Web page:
African Clawed Frog

Citron Crested Cockatoo

Scientific Name: Xenopus leavis
   
Wild Status: Least Concern

About Me:

 

Distribution:
The African clawed frog (Xenopus laevis, also known as the African clawed toad or the platanna) is a species of South African aquatic frog of the genus Xenopus. Its name is derived from the three short claws on each hind foot, which it uses to tear apart its food. The word Xenopus means "strange foot" and laevis means "smooth".

Description:
These frogs are plentiful in ponds and rivers within the south-eastern portion of Sub-Saharan Africa. They are aquatic and are often greenish-grey in colour. Albino varieties are commonly sold as pets. “Wild-type” African Clawed Frogs are also frequently sold as pets, and often incorrectly labelled as a Congo Frog or African Dwarf Frog because of similar colourings. They are easily distinguished from African Dwarf Frogs because African Clawed Frogs have webbing only on their hind feet while African Dwarf Frogs have webbing on all four feet. They reproduce by laying eggs . Also, the clawed frogs are the only amphibians to have actual claws.
African clawed frogs can grow up to a length of 5 in (12 cm). They have a flattened head and body, but no tongue or external ears.

Feeding:
They use their hands to shove food in their mouths and down their throats and a hyobranchial pump to draw or suck food in their mouth. Pipidae have powerful legs for swimming and lunging after food. They also use the claws on their feet to tear pieces of large food.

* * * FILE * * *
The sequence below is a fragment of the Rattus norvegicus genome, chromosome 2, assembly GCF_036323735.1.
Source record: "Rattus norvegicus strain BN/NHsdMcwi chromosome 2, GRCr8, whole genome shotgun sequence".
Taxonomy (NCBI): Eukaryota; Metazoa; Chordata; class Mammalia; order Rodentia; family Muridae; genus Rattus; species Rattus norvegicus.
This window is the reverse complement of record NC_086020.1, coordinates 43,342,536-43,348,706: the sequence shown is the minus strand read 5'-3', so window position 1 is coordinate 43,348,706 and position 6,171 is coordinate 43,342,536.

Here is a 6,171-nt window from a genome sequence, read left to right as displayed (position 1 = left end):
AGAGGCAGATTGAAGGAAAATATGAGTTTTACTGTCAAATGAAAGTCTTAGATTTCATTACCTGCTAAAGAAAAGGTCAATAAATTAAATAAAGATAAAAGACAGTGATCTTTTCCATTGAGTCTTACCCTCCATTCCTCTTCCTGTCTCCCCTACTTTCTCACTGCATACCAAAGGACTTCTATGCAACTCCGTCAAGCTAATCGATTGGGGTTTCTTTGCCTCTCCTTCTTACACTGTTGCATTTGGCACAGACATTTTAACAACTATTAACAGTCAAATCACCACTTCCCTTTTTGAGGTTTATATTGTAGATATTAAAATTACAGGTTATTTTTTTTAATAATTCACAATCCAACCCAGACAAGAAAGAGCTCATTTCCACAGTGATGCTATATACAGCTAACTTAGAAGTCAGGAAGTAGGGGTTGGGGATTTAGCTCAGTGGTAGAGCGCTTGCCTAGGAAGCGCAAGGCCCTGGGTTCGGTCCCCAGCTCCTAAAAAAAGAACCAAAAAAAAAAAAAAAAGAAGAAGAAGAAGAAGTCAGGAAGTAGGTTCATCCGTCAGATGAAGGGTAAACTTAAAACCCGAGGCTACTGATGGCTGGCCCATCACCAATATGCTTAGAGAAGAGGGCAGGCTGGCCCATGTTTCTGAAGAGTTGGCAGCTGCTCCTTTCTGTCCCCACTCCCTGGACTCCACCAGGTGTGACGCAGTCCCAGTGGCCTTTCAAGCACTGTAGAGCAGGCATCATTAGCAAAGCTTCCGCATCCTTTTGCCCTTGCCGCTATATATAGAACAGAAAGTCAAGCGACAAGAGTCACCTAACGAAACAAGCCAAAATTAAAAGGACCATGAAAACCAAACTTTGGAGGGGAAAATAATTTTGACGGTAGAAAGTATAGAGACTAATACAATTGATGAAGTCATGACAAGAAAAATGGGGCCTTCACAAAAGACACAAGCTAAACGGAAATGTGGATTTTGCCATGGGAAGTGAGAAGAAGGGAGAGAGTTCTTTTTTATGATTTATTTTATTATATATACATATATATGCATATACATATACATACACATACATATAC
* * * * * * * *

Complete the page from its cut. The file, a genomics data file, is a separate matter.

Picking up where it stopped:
As a pest:
African Clawed Frogs are voracious predators and easily adapt to many habitats. For this reason, they can easily become harmful invasive species. They can travel short distances to other bodies of water, and some have even been documented to survive mild freezes. They have been shown to devastate native populations of frogs and other creatures by eating their young.

In 2003, Xenopus frogs were discovered in a pond at San Francisco's Golden Gate Park. Much debate now exists in the area on how to exterminate these creatures and keep them from spreading. It is unknown if these frogs entered the San Francisco ecosystem through intentional release or escape into the wild.

Due to incidences in which these frogs were released and allowed to escape into the wild, African Clawed Frogs are illegal to own, transport or sell without a permit in the following US states: Arizona, California, Kentucky, Louisiana, New Jersey, North Carolina, Oregon, Virginia, Hawaii, Nevada, and Washington state. However, it is legal to own Xenopus laevis in Canada.

Known feral colonies of Xenopus do also exist in South Wales, UK